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Follow Your Leads

Thursday, November 22, 2007   By Mike Reddy

 

Aside from impulse buys or necessary purchases, sales typically take place over a period of time as the customer works through the options and alternatives to arrive at a final purchase decision. That's why following up with customers who have discussed your product with you is an important part of finally closing a sale. It's amazing how many businesses either neglect to do this or do not have an established plan for following up with their leads.If you want to really appreciate the importance of this point put yourself in the shoes of a consumer, let's say a woman who is thinking of adding a deck to her house. She contacts 5 firms for an onsite inspection and quote. Statistics suggest she'd be lucky if even 2 of those followed up with a visit and later sent her a quote. What if one of those two actually followed through with a phone call to ask if the information was what she wanted and could they be of any further assistance. Which is likely to get the job?

Why don't salespeople follow up?

There are a number of reasons commonly offered by salespeople for not following up with leads. Top of the list are:

  • Not wanting to appear too pushy
  • Didn't get the impression the prospect was really interested in their offer
  • Didn't think the prospect was ready to buy yet
  • They just simply forget!

None of these 'reasons' really hold water. They are based on second guessing the situation and losing the initiative by leaving it up to the prospect to call back when they are ready. This approach doesn't exactly increase the chances of making a sale. After spending time on the initial appointment, maybe delivering a presentation and supplying a quote, why let the deal die from neglect by not following up?

See it from the prospect's point of view

A reminder call to a prospect will rarely be considered as 'too pushy' by them. They will more likely welcome the opportunity to discuss things further or even to be given that little prompt to decide the deal. It's true that following up too frequently will come across as being pushy so you need to consider what might be an appropriate interval between follow ups. You can make follow-ups more palatable by keeping them short and to the point. If it's possible to provide some additional value during your follow-up call so much the better. This may give your prospect a reason to choose you instead of a competitor. A good sales pitch is no guarantee that a prospect will automatically call you back either. People get busy, they have other projects on the boil or they forget. The longer the time you leave them without a follow-up call the more likely they are to get somebody else for the job or it may even slip off their list of things to do.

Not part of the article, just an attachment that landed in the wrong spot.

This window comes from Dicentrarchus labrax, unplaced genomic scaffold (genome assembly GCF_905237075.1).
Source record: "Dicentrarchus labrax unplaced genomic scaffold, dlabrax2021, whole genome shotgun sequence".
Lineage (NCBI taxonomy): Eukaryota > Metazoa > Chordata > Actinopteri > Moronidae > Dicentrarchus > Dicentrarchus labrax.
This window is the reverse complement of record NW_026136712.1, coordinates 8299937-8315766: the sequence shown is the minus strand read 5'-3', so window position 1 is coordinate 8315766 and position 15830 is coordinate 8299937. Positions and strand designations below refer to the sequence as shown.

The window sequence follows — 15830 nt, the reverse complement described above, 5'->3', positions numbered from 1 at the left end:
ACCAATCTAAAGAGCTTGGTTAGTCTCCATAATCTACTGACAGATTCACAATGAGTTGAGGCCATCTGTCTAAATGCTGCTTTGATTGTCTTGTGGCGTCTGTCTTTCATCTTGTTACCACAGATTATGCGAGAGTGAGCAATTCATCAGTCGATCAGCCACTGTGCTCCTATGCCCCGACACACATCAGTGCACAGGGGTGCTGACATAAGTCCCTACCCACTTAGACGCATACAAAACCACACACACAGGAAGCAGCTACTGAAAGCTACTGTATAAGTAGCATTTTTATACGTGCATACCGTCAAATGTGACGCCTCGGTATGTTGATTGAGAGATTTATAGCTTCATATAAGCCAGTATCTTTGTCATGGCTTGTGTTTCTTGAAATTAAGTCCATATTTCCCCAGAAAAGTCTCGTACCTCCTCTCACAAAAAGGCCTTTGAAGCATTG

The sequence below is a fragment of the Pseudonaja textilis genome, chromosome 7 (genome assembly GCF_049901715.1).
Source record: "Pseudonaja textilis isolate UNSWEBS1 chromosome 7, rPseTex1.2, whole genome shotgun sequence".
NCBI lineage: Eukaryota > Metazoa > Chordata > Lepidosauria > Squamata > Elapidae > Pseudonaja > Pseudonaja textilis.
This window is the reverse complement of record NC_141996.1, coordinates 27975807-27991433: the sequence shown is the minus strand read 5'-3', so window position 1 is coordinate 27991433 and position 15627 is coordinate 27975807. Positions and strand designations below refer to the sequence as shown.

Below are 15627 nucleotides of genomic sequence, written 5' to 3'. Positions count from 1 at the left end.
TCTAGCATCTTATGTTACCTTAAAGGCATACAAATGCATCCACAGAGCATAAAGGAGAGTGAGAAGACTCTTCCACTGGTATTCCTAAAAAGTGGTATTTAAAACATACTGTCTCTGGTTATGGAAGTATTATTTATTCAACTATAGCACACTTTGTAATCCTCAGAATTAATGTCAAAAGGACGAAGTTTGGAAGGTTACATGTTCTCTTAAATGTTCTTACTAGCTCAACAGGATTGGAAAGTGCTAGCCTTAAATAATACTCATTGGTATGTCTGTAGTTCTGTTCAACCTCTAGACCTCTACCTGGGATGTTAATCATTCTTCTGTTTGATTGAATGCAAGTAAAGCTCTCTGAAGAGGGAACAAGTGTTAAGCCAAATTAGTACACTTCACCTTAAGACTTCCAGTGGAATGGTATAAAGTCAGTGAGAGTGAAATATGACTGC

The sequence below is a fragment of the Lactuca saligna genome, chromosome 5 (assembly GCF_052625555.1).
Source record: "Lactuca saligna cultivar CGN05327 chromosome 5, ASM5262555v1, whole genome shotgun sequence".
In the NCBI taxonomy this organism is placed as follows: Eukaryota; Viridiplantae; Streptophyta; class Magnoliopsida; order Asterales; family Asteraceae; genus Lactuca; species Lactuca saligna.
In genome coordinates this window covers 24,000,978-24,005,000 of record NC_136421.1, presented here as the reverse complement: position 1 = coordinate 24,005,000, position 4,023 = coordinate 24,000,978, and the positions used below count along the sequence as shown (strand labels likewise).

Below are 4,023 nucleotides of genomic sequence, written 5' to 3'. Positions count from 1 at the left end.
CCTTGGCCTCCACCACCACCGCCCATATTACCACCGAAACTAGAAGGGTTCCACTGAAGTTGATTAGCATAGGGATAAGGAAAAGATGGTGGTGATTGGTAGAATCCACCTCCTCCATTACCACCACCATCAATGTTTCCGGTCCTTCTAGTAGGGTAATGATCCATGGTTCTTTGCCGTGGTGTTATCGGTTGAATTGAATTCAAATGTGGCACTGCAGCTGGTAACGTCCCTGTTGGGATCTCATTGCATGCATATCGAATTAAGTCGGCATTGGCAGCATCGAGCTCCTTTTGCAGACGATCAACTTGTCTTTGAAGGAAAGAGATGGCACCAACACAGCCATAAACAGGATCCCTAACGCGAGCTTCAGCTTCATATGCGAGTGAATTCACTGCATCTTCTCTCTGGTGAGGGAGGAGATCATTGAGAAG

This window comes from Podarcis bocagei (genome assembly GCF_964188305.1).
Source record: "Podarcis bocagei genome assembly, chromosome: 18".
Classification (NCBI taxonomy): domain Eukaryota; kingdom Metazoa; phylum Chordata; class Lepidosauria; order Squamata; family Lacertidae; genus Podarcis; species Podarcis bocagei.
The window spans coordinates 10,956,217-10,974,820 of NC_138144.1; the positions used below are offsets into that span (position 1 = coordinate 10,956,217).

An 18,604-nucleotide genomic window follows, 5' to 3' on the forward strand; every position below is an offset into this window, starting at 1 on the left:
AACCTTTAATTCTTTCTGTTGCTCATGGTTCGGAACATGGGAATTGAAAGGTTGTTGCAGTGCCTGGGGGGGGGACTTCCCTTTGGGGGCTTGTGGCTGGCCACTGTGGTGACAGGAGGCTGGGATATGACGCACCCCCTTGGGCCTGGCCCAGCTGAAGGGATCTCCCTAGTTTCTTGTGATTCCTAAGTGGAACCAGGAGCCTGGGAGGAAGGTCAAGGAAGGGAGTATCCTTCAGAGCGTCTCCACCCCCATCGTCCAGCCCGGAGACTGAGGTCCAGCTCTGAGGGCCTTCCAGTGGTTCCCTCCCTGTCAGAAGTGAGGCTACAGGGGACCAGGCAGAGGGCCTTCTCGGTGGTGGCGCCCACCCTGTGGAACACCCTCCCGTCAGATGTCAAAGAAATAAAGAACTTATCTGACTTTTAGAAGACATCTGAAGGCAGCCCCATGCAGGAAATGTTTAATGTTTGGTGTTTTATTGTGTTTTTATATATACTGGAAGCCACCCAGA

Build follow-up into your sales process

Getting the most from follow-up contact depends on building it into your normal plan of sales activity. You can script it so it works smoothly and without causing you any qualms by tackling it this way:

  • Always ask permission to follow up. That's good manners and it provides the opportunity to check diaries and arrange a time convenient for the prospect when they are likely to be more receptive. Besides, you may need to allow time for them to try out the product or gather further information for them.
  • Put the time and date details into your planner. Now you won't forget it or have to place several annoying calls trying to settle a mutually convenient time. It's also a commitment to making the follow-up so that the opportunity isn't lost because you find yourself too busy on other things.

There aren't too many things you should be busier with than selling, so follow-up is a process salespeople really can't afford to leave out of their sales process.


Mike Reddy is a Chartered Accountant, business coach and advisor helping businesses in Sydney, Melbourne, Brisbane and Gold Coast to easily increase their profits and cash flow. He is currently President of the North Sydney Chamber of Commerce, a Regional Councillor for Sydney North East and a member of the Institute of Chartered Accountants Sydney leadership team. As well as advising businesses, Mike presents business development seminars and webinars and is regularly contacted by the media to comment on small business matters. You can connect with him on Facebook, Twitter and Google+.